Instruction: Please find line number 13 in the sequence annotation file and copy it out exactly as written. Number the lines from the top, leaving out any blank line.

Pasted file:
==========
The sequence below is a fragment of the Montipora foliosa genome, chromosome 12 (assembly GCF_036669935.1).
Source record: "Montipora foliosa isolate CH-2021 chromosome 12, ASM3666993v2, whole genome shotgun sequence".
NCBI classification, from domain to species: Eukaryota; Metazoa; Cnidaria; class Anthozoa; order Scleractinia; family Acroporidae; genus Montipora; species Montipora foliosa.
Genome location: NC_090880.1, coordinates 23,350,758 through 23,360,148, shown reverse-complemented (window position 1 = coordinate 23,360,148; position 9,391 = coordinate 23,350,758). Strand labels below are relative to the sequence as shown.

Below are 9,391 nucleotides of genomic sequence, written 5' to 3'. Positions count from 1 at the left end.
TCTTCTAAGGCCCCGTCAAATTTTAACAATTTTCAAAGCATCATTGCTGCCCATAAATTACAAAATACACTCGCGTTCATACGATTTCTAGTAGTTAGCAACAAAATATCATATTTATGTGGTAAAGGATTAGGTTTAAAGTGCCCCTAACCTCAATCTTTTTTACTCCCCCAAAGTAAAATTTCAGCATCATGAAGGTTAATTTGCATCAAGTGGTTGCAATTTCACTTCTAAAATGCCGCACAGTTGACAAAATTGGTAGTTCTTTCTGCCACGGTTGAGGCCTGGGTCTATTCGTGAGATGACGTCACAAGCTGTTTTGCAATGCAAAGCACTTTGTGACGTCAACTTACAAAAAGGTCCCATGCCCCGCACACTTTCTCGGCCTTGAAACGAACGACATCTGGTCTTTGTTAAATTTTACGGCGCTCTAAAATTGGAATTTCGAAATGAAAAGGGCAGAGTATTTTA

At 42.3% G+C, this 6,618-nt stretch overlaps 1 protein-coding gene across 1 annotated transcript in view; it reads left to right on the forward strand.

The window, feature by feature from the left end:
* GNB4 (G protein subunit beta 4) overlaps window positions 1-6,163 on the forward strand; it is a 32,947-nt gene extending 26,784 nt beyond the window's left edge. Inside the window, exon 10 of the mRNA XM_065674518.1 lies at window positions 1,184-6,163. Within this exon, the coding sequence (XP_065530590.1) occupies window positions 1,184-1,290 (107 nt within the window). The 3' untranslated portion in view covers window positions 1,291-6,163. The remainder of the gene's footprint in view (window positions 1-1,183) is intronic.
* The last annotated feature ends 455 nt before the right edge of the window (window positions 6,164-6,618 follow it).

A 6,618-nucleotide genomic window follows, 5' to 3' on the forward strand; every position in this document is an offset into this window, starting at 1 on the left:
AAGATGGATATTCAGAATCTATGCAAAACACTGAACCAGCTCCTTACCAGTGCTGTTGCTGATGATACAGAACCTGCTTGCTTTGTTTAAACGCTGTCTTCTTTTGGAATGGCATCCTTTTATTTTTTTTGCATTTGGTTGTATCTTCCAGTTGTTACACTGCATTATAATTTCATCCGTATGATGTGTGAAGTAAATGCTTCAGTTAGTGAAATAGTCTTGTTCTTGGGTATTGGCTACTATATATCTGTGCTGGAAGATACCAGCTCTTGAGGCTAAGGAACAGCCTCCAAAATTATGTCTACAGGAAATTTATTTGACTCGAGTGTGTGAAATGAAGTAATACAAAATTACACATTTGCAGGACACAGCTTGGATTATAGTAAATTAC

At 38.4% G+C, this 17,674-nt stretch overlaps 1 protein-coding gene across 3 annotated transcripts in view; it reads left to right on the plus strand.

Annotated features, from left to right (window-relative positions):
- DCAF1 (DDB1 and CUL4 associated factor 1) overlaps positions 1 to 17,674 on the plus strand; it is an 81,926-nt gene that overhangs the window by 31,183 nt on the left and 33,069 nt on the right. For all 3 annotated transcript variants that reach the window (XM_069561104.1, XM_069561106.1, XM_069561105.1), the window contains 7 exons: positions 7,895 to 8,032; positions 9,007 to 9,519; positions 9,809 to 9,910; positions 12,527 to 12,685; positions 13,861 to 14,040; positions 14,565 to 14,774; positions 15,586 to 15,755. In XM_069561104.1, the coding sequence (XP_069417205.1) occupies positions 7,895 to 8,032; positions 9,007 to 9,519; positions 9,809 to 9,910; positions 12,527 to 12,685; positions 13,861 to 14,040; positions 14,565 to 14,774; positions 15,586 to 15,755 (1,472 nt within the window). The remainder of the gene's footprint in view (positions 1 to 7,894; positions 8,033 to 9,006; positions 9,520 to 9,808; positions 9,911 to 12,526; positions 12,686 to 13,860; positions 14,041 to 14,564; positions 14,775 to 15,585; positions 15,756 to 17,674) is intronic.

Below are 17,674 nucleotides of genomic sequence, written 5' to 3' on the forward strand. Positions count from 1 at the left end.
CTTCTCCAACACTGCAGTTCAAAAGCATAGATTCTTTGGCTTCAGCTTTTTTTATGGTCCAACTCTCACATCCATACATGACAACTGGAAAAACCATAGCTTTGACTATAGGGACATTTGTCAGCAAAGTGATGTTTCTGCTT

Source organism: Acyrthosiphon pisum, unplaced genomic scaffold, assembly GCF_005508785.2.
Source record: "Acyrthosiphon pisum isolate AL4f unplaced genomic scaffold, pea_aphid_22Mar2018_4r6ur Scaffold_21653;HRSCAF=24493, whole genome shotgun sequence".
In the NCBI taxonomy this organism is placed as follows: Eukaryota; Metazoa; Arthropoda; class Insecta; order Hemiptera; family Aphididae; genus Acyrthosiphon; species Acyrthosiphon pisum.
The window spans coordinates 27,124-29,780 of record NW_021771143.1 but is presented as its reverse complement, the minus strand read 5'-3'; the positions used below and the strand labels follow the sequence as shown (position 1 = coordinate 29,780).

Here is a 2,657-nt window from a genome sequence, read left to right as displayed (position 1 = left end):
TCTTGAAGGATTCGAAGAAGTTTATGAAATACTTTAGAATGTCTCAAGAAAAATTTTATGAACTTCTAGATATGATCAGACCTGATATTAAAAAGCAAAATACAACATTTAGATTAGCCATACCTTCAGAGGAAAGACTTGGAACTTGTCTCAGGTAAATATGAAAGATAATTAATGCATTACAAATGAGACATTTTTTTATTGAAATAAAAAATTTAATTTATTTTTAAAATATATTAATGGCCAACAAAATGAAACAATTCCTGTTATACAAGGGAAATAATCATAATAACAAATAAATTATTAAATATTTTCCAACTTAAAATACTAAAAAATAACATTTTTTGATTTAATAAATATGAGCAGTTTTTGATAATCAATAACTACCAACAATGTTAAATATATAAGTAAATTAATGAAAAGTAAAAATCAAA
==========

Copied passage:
At 38.4% G+C, this 17,674-nt stretch overlaps 1 protein-coding gene across 3 annotated transcripts in view; it reads left to right on the plus strand.